In the distant past, humanity was a lot more diverse. 300,000 years ago, homo sapiens (us) lived alongside an estimated eight now-extinct species of humans. We are convinced there is a 9th species that is still with us today – we call them “Hominid Vampyrus” - and they have done a masterful job hiding in plain sight.
The Further Adventures of Vampire Hunters in America
TSS: Assuming Vampires in America gets picked up for a full season (and we hope it does!) what can we expect to see in the series that we didn’t see in the special?
ES: In my perfect world, we will be able to interview a vampire on camera.
If we are fortunate enough to get a full season, our dream scenario would be to follow their original U.S. migration route down the Mississippi River, from St. Louis down to New Orleans – and there’s also a lot of value to being able to travel and investigate Route 66.
Either one of those options make sense, and there are pros and cons to both. The advantage of going down the Mississippi is that it’s more populated, cities are closer together – and I think we’d find more stories; older stories that could lead us to a coven or lair. Route 66 is more spread out, much more sparsely populated and might be more challenging.
On the other hand – Vampires made the Mississippi River their primary route in the 19th and early 20th century. They were on Route 66 from the late 1920’s until 1985, which is more recent.
I could keep listing advantages and disadvantages to both options for a long, long time. We would obviously welcome any opportunity to investigate vampires, wherever the trail might lead us.
Since Vampires in America aired – we have received emails, messages, and communications from hundreds of people. Some want to share leads and believe they know where vampires might be located.
A young man in Kansas has presented what we think is enough credible evidence to investigate. Kansas City is the geographic center of the United States, and it was a major hub for train travel in the 19th and 20th century – which we have not explored in great detail and should certainly be looked into. There are some interesting things happening in Wichita that should be explored.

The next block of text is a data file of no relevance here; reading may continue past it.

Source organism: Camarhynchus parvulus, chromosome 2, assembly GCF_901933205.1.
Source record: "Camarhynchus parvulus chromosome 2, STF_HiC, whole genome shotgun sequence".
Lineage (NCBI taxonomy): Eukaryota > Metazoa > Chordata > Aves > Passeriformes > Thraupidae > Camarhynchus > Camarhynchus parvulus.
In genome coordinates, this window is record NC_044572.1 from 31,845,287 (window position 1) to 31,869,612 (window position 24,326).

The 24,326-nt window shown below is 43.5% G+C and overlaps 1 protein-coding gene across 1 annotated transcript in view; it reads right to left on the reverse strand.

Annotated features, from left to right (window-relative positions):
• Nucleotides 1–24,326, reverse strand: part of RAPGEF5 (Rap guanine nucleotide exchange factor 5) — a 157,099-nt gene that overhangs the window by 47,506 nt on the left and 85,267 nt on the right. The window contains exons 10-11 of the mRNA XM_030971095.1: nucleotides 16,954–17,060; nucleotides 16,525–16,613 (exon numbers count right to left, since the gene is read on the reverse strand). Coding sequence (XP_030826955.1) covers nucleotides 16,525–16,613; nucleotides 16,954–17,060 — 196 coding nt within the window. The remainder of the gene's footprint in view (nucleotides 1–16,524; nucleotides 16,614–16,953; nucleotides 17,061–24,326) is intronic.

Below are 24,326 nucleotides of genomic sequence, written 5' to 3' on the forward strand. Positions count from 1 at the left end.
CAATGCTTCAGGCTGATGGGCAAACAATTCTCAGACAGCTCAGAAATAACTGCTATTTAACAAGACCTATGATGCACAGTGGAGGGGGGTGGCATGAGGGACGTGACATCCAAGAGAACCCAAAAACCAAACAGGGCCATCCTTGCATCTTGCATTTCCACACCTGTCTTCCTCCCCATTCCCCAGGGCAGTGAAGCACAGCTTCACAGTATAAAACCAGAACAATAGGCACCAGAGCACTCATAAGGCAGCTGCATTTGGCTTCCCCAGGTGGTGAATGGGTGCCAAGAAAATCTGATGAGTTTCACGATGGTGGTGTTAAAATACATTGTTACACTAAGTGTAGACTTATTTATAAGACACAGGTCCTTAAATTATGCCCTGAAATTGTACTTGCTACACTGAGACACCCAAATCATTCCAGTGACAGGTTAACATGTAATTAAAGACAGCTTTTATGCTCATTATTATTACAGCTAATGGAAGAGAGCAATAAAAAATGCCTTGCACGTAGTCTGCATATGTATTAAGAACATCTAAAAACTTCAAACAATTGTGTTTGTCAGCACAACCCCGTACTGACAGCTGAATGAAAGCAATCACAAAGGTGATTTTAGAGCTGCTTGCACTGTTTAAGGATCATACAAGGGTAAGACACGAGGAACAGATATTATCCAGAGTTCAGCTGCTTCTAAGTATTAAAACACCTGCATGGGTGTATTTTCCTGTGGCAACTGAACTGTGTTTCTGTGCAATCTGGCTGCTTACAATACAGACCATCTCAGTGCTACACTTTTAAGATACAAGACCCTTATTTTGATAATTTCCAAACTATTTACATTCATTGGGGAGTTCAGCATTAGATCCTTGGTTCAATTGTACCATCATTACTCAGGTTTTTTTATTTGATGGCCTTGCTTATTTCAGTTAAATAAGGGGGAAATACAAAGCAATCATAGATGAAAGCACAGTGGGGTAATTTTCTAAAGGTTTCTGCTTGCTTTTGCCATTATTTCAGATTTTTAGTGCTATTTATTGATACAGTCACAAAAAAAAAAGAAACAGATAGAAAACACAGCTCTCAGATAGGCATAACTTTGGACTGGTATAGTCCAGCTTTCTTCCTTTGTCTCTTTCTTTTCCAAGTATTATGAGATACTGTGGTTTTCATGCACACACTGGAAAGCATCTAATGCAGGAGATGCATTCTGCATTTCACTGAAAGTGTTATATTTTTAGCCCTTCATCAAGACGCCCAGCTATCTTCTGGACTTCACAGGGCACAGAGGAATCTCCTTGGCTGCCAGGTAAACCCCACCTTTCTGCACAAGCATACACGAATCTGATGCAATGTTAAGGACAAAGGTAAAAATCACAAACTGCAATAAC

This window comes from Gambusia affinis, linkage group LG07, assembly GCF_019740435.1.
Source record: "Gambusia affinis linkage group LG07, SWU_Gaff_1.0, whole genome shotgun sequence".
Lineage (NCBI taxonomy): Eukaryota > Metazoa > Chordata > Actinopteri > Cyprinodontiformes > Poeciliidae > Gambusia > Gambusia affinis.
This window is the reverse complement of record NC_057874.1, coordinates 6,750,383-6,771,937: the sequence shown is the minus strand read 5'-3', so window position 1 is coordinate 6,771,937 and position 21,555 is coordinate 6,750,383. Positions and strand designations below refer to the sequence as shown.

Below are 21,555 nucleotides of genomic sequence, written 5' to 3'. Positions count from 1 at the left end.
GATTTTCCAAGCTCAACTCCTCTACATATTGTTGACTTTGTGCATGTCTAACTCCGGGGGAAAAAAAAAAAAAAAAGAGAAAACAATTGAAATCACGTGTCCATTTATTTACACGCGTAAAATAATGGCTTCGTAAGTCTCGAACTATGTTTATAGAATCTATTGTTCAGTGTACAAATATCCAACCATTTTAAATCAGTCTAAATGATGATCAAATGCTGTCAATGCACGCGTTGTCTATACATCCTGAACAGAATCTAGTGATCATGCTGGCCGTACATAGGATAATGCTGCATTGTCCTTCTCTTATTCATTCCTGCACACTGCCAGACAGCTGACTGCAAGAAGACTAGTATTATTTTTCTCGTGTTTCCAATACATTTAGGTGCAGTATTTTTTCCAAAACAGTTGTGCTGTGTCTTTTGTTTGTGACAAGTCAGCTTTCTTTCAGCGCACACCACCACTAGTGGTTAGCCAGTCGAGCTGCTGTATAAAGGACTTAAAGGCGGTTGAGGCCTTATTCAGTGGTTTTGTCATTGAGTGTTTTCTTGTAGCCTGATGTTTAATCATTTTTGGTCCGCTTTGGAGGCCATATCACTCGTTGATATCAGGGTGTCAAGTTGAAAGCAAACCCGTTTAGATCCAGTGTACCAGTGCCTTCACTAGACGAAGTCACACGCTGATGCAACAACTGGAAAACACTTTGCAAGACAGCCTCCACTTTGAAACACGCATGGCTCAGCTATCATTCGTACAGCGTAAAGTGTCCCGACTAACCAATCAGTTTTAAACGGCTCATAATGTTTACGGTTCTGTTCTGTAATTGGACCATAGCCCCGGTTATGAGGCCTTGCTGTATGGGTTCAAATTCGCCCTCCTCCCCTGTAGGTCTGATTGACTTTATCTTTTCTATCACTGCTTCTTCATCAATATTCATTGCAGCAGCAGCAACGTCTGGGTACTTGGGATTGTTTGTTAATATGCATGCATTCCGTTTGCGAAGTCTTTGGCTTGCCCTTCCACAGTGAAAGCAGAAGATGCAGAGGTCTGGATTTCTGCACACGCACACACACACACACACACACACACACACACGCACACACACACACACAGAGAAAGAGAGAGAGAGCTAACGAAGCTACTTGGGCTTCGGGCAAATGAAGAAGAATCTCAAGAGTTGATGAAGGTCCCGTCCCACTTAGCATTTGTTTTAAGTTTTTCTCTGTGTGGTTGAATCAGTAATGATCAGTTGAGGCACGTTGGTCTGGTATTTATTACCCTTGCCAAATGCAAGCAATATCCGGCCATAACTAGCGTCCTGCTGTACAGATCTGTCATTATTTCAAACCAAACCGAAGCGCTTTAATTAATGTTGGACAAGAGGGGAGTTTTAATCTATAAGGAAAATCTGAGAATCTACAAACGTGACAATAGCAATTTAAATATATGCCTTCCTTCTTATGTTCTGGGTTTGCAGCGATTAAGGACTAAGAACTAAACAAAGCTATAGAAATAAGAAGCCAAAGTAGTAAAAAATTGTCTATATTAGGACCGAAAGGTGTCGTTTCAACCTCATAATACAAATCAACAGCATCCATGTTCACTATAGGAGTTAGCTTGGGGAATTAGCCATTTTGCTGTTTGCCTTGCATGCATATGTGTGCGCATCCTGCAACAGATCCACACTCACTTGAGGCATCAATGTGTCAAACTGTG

There was a man in his 70’s in Cave City, Kentucky that reached out and shared experiences very similar to things I discovered in Kentucky decades ago. The state has a lot of wide-open spaces, caves, many rivers and excellent terrain that appeals to vampires.
Of course, there have been a lot of crank messages, people saying what we do is crazy, that we are nuts… typical things that don’t surprise us. We try to ignore those folks and focus on our research and investigations.
There have also been calls from those claiming to be working for vampires, suggesting that we stop searching or we might find ourselves in a very uncomfortable position. When I say calls, I mean telephone calls. It’s not hard to find us on the internet – but it’s interesting to me that the only phone calls have been from people who claim to work for vampires. Somebody is interested enough to track down our phone numbers and make a phone call, or several menacing phone calls – which suggests we are on the right track.
My hope is that we’ll receive a message from an actual vampire inviting us to sit down and talk.
So...You Want to Be a Vampire Hunter?
TSS: What advice would you give to someone who wants to become a vampire hunter?
ES: Vampire hunting is not really a career; it is a calling. One does not make money researching and investigating vampires. It’s important to find a career that requires travel – preferably company-paid travel, in order to conduct global investigations. It’s a big world, and there are stories and clues in every country. There are not a lot of believers, and those whom we most need to convince – law enforcement, politicians, civic leaders – are pre-disposed to believing vampires are fictional creatures that only exist in books and movies.
If you are going to become a vampire hunter, develop thick skin, because there will be constant ridicule from almost everybody.
That being said, it is fascinating to connect with people all over the world who believe they have encountered a vampire; every time we uncover a tale, a legend, or a potential sighting – it is quite exciting and gives us a boost.
People who search for vampires are doing it for the same reason folks search for buried treasure, hidden gold, and lost fortunes. It is an adventure, and although we come up empty handed more often than not – when we DO find evidence or clues – there’s nothing more exciting.
You can stream Vampires in America on discovery+, Travel Channel, Sling TV, Yideo, Amazon Prime, and DirecTV.